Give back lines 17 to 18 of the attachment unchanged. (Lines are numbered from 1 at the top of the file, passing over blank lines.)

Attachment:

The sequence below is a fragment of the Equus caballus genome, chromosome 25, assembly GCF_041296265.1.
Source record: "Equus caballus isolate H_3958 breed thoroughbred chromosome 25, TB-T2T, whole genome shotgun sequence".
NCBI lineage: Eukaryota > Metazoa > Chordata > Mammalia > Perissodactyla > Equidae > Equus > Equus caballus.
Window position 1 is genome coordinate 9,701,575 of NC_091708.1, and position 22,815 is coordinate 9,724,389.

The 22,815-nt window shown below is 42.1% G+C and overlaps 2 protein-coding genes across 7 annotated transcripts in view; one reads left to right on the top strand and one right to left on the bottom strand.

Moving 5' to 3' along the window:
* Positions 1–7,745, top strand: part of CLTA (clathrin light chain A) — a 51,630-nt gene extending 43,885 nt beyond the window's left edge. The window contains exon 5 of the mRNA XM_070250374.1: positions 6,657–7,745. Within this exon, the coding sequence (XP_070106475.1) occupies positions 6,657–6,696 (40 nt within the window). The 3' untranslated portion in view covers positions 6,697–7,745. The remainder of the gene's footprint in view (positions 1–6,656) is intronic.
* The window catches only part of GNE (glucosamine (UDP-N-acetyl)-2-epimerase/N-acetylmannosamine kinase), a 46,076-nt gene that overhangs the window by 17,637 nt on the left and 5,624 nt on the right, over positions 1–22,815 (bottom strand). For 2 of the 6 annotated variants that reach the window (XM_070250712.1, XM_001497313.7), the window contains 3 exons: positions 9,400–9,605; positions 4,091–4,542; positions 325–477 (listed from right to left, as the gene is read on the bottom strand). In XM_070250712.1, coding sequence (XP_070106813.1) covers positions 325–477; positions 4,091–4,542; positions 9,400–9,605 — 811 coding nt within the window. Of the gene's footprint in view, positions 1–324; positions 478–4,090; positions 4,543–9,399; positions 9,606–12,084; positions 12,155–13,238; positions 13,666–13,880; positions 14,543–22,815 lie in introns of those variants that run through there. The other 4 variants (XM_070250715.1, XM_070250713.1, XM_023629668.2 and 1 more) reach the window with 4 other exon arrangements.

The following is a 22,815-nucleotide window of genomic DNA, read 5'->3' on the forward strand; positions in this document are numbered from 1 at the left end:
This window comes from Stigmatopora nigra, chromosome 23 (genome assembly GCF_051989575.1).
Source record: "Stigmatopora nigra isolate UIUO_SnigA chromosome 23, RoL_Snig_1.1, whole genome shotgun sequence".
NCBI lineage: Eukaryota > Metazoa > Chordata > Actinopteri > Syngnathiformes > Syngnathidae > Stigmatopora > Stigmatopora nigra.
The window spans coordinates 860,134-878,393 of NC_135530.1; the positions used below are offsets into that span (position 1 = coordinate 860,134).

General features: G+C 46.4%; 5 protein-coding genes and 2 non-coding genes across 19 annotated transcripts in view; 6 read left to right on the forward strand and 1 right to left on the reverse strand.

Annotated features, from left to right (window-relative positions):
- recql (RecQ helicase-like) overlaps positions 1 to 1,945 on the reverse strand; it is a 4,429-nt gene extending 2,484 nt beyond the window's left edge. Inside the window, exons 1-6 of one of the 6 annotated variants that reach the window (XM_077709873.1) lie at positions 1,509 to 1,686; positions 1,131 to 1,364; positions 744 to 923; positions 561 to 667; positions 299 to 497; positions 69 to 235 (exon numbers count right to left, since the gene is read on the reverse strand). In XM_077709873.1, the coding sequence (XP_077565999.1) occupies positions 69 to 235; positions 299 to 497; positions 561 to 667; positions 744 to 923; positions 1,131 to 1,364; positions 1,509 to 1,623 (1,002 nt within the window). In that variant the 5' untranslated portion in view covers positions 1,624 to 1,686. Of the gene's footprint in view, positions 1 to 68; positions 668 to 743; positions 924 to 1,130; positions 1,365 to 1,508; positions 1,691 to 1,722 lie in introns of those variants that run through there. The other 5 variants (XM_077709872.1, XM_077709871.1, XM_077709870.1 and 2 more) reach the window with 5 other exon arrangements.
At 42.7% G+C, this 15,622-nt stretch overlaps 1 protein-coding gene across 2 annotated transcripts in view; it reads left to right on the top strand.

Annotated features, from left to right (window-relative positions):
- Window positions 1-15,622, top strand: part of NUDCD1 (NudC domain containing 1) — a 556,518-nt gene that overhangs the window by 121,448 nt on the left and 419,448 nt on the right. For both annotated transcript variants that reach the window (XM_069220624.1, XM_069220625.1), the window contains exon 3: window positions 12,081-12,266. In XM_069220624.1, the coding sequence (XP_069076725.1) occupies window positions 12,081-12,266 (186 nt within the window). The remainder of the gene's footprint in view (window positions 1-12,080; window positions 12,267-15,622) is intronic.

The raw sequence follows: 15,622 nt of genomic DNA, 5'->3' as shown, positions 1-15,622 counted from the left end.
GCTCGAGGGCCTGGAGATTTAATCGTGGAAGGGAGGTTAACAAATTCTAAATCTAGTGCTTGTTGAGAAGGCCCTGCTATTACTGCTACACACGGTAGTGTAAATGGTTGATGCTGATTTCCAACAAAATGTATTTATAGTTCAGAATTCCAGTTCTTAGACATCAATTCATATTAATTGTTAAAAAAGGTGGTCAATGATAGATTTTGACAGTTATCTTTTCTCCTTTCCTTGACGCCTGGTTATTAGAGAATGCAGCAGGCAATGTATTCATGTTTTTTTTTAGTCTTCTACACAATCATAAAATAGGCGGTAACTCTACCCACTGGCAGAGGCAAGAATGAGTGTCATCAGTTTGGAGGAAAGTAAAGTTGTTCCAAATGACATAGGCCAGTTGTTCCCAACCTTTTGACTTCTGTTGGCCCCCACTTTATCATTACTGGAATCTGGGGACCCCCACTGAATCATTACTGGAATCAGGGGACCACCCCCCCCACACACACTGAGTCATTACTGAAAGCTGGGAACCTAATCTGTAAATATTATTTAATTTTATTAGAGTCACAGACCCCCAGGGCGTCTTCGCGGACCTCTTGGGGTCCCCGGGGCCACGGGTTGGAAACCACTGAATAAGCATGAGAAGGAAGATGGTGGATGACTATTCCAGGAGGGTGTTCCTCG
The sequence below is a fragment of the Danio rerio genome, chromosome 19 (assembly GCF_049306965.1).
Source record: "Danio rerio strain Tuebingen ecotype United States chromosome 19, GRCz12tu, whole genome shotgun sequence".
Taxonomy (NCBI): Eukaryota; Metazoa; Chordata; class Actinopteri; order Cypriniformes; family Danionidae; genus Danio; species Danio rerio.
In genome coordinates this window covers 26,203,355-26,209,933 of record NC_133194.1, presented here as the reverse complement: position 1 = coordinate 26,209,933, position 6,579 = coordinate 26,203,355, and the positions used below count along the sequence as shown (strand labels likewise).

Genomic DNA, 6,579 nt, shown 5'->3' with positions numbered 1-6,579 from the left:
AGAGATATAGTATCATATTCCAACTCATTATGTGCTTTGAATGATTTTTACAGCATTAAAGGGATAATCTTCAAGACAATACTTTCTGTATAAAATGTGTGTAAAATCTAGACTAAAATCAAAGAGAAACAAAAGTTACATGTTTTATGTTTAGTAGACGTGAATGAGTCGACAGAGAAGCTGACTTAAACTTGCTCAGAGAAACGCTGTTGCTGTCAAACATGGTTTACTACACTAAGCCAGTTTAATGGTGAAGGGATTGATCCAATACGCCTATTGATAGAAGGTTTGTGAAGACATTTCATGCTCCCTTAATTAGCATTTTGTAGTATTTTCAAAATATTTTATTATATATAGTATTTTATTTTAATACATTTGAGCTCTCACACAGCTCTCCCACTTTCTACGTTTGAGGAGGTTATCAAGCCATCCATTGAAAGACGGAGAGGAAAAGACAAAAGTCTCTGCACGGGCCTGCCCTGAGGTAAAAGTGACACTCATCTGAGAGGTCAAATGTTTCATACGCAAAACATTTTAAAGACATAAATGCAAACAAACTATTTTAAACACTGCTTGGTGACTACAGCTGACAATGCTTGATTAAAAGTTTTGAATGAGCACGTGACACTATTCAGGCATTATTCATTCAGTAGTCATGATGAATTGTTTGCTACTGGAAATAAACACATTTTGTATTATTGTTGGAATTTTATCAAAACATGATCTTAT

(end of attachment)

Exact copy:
At 42.7% G+C, this 15,622-nt stretch overlaps 1 protein-coding gene across 2 annotated transcripts in view; it reads left to right on the top strand.

Annotated features, from left to right (window-relative positions):